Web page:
Moving young people out of homelessness during lockdown

published on 1 May 2020

Northlands Lifehouse

In Cardiff, a pioneering homelessness prevention partnership which supports over 106 young people who are experiencing homelessness has gone from strength-to-strength and delivered creative supported housing solutions for young people during the pandemic. 

Working under strict government public health guidelines, staff from The Salvation Army-led Cardiff Young Persons Supported Accommodation Partnership have continually gone the extra mile to help young people rebuild their lives despite the challenges of the Covid-19 pandemic.

“For a young person who’s been homeless, moving into a new flat can be a very anxious and delicate time under normal circumstances, but during lockdown there’s an added level of anxiety and our staff have been going that extra mile for them at this crucial turning point in their lives” said Sally Anthony who is the contract manager for the partnership.

“In the last two weeks alone, our team has supported nine young people to move into their flats as they rebuild their lives during the lockdown. Despite the lockdown challenges of social distancing, staff shortages and fewer external support services the partnership has delivered to its full capacity. This has ensured that all young people across the partnership receive the support, safety and opportunity they need to be able to sustain their accommodation during the pandemic and longer term plan to resettle back into the community - everyone has been fantastic”

The Cardiff Young Persons Supported Accommodation Partnership - which is comprised of The Salvation Army, Taff Housing Association and Church Action and delivered on behalf of Cardiff Council has faced quite a few hurdles during the lockdown.

“There have been many challenges to address during the lockdown and the main one has been keeping the service running with the necessary staffing levels while following government public health guidelines about coronavirus”, said Sally.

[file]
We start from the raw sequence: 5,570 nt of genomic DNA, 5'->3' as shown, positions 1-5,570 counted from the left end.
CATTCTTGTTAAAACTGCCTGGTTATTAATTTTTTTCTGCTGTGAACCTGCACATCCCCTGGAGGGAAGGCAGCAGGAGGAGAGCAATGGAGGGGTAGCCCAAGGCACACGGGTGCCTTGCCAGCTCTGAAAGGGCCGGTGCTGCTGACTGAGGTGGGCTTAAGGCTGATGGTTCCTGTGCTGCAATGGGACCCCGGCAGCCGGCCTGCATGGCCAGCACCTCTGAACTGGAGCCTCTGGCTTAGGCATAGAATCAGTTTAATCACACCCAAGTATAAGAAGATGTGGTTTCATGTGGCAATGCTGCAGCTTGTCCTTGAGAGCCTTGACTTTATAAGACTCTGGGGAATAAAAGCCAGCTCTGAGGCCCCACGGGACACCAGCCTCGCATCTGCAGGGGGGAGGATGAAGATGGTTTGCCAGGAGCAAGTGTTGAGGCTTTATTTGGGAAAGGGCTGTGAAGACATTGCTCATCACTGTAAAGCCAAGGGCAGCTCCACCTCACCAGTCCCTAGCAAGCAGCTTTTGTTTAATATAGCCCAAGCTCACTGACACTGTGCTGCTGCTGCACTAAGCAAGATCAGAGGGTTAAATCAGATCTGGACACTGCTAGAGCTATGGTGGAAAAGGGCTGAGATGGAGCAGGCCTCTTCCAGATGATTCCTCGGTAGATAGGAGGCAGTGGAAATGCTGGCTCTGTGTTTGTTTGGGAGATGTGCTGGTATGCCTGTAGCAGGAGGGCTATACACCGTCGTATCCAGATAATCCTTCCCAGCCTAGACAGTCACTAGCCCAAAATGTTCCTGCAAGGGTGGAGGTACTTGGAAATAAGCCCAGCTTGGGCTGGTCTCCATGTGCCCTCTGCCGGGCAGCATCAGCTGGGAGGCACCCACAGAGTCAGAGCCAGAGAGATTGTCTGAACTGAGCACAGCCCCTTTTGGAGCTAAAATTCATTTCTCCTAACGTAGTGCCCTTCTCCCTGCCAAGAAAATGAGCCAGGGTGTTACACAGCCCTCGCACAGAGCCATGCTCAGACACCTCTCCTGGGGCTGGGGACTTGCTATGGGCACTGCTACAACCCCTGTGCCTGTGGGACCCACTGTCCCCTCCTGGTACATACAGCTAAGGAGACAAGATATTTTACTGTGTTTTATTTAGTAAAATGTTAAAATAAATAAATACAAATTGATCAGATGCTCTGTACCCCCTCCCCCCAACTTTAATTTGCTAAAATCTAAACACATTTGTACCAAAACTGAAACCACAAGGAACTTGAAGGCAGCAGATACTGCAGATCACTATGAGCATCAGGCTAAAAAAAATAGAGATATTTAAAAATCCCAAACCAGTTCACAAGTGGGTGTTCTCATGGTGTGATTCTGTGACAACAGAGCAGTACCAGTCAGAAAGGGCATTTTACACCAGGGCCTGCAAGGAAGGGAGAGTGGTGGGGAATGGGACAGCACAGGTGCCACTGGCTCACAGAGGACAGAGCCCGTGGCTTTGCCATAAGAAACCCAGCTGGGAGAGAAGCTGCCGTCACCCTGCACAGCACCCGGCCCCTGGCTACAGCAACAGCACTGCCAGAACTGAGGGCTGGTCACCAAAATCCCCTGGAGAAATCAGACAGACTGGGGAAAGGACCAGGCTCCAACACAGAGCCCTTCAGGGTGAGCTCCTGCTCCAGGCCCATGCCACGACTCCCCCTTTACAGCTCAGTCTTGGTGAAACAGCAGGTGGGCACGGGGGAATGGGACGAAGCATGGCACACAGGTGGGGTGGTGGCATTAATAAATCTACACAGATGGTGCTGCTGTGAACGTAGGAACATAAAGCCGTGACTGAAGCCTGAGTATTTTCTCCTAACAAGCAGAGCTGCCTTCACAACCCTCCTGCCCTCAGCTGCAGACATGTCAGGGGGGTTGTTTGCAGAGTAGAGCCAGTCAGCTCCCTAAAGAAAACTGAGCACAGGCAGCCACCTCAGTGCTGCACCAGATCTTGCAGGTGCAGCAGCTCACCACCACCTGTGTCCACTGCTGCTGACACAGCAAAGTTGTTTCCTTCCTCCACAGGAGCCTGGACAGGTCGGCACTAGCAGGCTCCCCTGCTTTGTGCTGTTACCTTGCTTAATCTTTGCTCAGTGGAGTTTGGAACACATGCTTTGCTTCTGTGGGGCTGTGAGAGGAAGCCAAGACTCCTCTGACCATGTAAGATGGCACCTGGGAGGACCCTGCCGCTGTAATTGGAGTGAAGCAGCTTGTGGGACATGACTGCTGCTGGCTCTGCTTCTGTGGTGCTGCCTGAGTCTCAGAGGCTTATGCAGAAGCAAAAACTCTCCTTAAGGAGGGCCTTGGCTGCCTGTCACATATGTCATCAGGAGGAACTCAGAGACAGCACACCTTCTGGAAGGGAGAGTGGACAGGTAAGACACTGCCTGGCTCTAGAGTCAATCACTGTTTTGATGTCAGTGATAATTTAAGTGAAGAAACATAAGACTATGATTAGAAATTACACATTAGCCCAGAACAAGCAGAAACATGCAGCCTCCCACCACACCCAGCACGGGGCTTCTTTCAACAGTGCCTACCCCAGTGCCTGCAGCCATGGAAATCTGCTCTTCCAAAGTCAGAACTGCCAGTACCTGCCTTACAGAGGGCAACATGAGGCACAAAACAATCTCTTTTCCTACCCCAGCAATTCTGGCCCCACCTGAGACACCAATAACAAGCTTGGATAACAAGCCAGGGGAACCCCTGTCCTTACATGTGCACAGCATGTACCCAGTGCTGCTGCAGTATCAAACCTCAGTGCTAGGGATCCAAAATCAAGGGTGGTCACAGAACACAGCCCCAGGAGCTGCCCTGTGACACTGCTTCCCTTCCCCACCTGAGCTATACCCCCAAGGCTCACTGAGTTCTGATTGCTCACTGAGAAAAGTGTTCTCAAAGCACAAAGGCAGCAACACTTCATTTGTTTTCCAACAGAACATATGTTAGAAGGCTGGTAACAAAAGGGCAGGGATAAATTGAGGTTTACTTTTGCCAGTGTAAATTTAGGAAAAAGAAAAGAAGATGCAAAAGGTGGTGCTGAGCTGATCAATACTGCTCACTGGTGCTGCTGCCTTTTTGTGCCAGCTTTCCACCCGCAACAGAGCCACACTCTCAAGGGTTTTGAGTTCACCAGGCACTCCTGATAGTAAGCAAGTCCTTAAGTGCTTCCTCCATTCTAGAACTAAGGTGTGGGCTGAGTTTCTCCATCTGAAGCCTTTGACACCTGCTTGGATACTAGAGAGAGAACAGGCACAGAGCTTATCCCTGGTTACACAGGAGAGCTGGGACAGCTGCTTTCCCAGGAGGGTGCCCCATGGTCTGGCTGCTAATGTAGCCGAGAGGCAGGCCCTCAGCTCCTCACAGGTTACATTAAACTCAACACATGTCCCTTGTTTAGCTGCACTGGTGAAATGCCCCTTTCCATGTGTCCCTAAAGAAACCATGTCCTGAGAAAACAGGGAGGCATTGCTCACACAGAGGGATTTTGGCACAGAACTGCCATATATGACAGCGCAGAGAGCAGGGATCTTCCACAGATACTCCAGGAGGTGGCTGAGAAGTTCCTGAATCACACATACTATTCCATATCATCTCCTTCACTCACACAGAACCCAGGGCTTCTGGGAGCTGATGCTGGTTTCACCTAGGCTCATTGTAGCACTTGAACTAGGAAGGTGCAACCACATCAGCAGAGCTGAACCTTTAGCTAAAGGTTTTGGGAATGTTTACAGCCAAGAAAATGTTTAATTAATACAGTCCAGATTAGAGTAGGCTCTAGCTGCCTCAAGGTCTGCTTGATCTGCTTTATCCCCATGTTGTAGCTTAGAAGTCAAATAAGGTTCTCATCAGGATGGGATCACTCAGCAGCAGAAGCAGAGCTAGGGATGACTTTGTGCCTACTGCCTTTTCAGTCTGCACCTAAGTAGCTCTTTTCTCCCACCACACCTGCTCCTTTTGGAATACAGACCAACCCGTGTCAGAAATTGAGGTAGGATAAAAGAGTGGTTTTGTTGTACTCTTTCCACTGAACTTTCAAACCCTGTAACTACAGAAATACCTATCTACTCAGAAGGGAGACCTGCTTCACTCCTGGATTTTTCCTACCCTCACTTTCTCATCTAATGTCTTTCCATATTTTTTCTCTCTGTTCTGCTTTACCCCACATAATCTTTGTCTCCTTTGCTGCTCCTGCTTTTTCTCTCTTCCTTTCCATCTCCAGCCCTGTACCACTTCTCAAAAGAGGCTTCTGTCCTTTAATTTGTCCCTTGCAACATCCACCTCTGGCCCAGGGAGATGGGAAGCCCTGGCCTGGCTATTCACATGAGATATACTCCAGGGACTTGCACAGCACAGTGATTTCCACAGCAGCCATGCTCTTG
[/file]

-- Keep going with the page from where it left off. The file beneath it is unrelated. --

“The staff have been brilliant and come up with some great ways to provide a morale boost and cheer everyone up. They’ve organised a social distancing pizza night and film evenings where they set up a cinema at one of our centres where all the chairs were two meters apart. We also gave residents mindfulness colouring books and pens at one centre”, said Sally.

“We’re using technology such as WhatsApp and Facebook to show young people the new homes that are available for them to move into. Under normal circumstances, we’d take them to see the flats that they can move into but under lockdown we can’t do that so the social media has been invaluable because we can give them a virtual tour.

“We’re also using social media to contact young people who are already living semi -independently in their own home every day to check on their wellbeing – that could be a phone call, a text message or a message on Facebook – whatever works best for each young person. We’re making sure every day that they have food and are not getting lonely during lockdown” she concluded.

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